Pinball, chickens and father-daughter duets: inside three gubernatorial candidates’ cribs
Millenials’ political advocacy group goes MTV on local politics
MILLENIAL generation political advocacy group, reGENERATION Colorado, released a video last week offering viewer-voters of all ages an intimate peek into three of the four Republican gubernatorial candidates’ homes: Tom Tancredo’s suburban Lakewood mini-mansion, Scott Gessler’s Denver city house, and Mike Kopp’s sprawling Golden farmlette.
As the producers take care to note, Republican candidate Bob Beauprez said no to a visit to his buffalo ranch and incumbent Governor John Hickenlooper kept closed the crib that started it all, a.k.a the Governor’s Mansion.
Former state Capitol staffer Sami Davis hosts the program, guiding us through the three candidates’ homes in a tight ten minute segment. The piece is light on politics and heavy on personality, though the two aren’t so easily separated.
Gessler lives in a tasteful, historic brick home near downtown Denver — a private abode that bears the political traces of his urban roots and Ivy League education. There’s a pond in the backyard by which his wife is gardening and his two small kids are playing in a pop-up tent. Inside the family has hung heirloom prints by an artistic, homesteading maternal grandfather. There’s also an inarguably cute clip of Gessler and his daughter doing a quick duet on the piano. It’s a softer portrait of Colorado’s “Honey Badger” than we’ve ever seen. That is, until he starts explaining the nickname.
“The honey badger is known as a relentless, persistent animal and it fights poisonous snakes. So if I’m the honey badger, the other side, they’re the poisonous snakes…”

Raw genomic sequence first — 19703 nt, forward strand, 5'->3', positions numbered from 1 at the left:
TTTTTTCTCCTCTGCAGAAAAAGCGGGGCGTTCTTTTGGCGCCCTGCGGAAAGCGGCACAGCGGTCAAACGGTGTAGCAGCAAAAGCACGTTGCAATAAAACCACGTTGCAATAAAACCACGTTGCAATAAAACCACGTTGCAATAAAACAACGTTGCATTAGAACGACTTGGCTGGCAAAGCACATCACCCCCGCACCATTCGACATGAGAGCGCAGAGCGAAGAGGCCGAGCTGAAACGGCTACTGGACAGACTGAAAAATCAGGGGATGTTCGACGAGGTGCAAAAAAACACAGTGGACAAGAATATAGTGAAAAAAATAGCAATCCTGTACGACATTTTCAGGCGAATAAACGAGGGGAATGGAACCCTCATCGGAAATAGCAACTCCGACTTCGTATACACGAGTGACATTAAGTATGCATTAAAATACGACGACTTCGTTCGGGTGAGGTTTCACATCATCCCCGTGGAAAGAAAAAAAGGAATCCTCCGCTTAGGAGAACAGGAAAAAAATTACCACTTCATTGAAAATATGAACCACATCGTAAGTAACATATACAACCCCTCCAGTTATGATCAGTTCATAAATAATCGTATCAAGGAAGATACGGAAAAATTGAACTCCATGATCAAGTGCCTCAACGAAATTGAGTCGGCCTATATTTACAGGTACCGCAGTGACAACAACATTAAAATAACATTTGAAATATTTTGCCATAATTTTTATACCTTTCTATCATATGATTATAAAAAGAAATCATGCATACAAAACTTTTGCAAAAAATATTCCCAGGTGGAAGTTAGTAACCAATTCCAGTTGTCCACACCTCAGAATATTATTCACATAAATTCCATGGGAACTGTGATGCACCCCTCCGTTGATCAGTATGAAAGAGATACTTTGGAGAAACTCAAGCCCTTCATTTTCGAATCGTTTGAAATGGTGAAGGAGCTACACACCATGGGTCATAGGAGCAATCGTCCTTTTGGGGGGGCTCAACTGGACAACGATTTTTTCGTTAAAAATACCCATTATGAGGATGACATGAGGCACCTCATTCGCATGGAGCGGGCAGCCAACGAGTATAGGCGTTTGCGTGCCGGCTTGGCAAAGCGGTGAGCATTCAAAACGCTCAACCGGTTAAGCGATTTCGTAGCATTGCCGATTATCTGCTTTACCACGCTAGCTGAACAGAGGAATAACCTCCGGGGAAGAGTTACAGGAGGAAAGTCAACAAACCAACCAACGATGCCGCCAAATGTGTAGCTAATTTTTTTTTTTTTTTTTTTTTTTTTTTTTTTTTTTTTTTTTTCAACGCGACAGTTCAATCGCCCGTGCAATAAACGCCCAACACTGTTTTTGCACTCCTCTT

White picket fences literally surround the green lawns leading to Kopp’s semi-rural five bedroom farmhouse. He and his wife, Shannon, greet Davis at the door, wearing coordinated aprons for their afternoon of cooking Irish stew.
Kopp has been playing the nice-guy, Colorado-brand overachiever on the campaign trail — a persona he also touts at home, where he and his son have built a hutch for four fancy, egg-laying chickens, as well as a little hive for some docile, Italian bees. When Davis asks him what he’d do to the beer taps Hickenlooper has installed in the Governor’s mansion, Kopp dodges by saying he’s not sure the Governor’s mansion could be as fun as his bucolic suburban farm.
Tancredo, believed to be the current frontrunner in the GOP gubernatorial primary, upheld his reputation as the volatile wild card. His large Lakewood McMansion has a two vintage pinball machines and a luxurious wine cellar — a replica of which he said he’d install in the Governor’s mansion in place of Hick’s notorious beer taps. Tancredo also shows off a kitchen drawer in which spices are organized in alphabetical order. The political message here? Unclear, other than maybe he’s trying to show he’s no schlump. In true form, Tancredo closes his clip by motoring off into the west on a gold-painted Harley Davidson.
In each segment, Davis asked the three candidates who gave her access a specific question: ” My generation is really looking for opportunity. As governor, how do you plant to bring opportunity to Colorado.” It’s a worthwhile ask, especially in light of Pew research indicating that while Millennials are the most progressive era in a generation, their lean to the left is waning in the face of a difficult job market.
Unfortunately, Davis’s quest for policy insight fizzled in just about every house. Which is to say that, perhaps as intended, her video revealed far more about house & garden than it did about any real political meat and potatoes. Tancredo and Kopp both said what they’ve said countless times on the stump — that less government equals more opportunity. Meanwhile, Gessler went with a surprisingly Hickenlooper-sounding sound bite, asserting that education is the first priority, followed by a roaring economy. There was little time in the video for candidates to elaborate on said policies.
Whether their home lives — or what they’re projecting of their home lives — will have any impact on the June 24th primary remains to be seen. But in an era of media-phobic politicians and a year marked by a pretty tight-lipped four-pack of GOP gubernatorial candidates, Davis deserves props for getting in the door.
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